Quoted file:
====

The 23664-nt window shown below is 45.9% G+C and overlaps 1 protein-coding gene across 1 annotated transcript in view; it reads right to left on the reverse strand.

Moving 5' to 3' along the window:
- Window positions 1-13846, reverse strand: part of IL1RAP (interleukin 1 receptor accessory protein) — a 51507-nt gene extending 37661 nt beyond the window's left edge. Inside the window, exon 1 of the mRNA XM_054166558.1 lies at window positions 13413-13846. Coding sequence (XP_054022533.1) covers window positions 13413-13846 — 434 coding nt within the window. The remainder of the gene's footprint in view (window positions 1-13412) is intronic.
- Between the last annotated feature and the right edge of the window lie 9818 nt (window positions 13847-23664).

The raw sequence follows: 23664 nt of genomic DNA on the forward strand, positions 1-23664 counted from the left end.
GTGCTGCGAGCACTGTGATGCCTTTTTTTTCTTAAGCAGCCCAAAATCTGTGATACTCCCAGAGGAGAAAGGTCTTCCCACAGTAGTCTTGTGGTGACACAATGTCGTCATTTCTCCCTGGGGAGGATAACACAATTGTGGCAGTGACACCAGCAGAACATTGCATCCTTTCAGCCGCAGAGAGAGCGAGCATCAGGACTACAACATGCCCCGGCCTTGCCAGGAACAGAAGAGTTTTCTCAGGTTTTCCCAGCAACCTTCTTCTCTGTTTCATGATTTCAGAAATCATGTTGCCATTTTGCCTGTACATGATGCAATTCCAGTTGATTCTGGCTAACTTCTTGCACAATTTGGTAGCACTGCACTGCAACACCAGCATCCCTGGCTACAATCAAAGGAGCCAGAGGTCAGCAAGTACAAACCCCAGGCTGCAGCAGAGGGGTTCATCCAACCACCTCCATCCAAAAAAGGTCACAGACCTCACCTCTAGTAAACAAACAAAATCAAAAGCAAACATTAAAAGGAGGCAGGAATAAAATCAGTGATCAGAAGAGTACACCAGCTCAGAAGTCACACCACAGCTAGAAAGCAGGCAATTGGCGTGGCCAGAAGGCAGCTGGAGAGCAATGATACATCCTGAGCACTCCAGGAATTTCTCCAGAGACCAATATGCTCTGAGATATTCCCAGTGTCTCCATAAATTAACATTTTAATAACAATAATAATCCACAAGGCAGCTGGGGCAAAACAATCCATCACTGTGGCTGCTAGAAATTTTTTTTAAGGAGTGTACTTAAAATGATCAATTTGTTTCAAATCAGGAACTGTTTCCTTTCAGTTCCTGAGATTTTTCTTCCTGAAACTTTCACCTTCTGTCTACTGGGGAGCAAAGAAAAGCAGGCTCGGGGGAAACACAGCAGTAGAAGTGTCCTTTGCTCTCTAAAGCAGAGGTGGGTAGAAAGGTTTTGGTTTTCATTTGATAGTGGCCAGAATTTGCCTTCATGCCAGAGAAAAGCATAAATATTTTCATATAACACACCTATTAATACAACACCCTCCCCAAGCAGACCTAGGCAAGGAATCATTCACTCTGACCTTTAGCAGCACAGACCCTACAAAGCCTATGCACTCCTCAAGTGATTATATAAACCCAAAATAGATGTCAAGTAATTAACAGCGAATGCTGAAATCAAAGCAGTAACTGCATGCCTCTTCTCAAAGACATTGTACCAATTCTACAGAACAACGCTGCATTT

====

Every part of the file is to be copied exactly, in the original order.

The 23664-nt window shown below is 45.9% G+C and overlaps 1 protein-coding gene across 1 annotated transcript in view; it reads right to left on the reverse strand.

Moving 5' to 3' along the window:
- Window positions 1-13846, reverse strand: part of IL1RAP (interleukin 1 receptor accessory protein) — a 51507-nt gene extending 37661 nt beyond the window's left edge. Inside the window, exon 1 of the mRNA XM_054166558.1 lies at window positions 13413-13846. Coding sequence (XP_054022533.1) covers window positions 13413-13846 — 434 coding nt within the window. The remainder of the gene's footprint in view (window positions 1-13412) is intronic.
- Between the last annotated feature and the right edge of the window lie 9818 nt (window positions 13847-23664).

The raw sequence follows: 23664 nt of genomic DNA on the forward strand, positions 1-23664 counted from the left end.
GTGCTGCGAGCACTGTGATGCCTTTTTTTTCTTAAGCAGCCCAAAATCTGTGATACTCCCAGAGGAGAAAGGTCTTCCCACAGTAGTCTTGTGGTGACACAATGTCGTCATTTCTCCCTGGGGAGGATAACACAATTGTGGCAGTGACACCAGCAGAACATTGCATCCTTTCAGCCGCAGAGAGAGCGAGCATCAGGACTACAACATGCCCCGGCCTTGCCAGGAACAGAAGAGTTTTCTCAGGTTTTCCCAGCAACCTTCTTCTCTGTTTCATGATTTCAGAAATCATGTTGCCATTTTGCCTGTACATGATGCAATTCCAGTTGATTCTGGCTAACTTCTTGCACAATTTGGTAGCACTGCACTGCAACACCAGCATCCCTGGCTACAATCAAAGGAGCCAGAGGTCAGCAAGTACAAACCCCAGGCTGCAGCAGAGGGGTTCATCCAACCACCTCCATCCAAAAAAGGTCACAGACCTCACCTCTAGTAAACAAACAAAATCAAAAGCAAACATTAAAAGGAGGCAGGAATAAAATCAGTGATCAGAAGAGTACACCAGCTCAGAAGTCACACCACAGCTAGAAAGCAGGCAATTGGCGTGGCCAGAAGGCAGCTGGAGAGCAATGATACATCCTGAGCACTCCAGGAATTTCTCCAGAGACCAATATGCTCTGAGATATTCCCAGTGTCTCCATAAATTAACATTTTAATAACAATAATAATCCACAAGGCAGCTGGGGCAAAACAATCCATCACTGTGGCTGCTAGAAATTTTTTTTAAGGAGTGTACTTAAAATGATCAATTTGTTTCAAATCAGGAACTGTTTCCTTTCAGTTCCTGAGATTTTTCTTCCTGAAACTTTCACCTTCTGTCTACTGGGGAGCAAAGAAAAGCAGGCTCGGGGGAAACACAGCAGTAGAAGTGTCCTTTGCTCTCTAAAGCAGAGGTGGGTAGAAAGGTTTTGGTTTTCATTTGATAGTGGCCAGAATTTGCCTTCATGCCAGAGAAAAGCATAAATATTTTCATATAACACACCTATTAATACAACACCCTCCCCAAGCAGACCTAGGCAAGGAATCATTCACTCTGACCTTTAGCAGCACAGACCCTACAAAGCCTATGCACTCCTCAAGTGATTATATAAACCCAAAATAGATGTCAAGTAATTAACAGCGAATGCTGAAATCAAAGCAGTAACTGCATGCCTCTTCTCAAAGACATTGTACCAATTCTACAGAACAACGCTGCATTT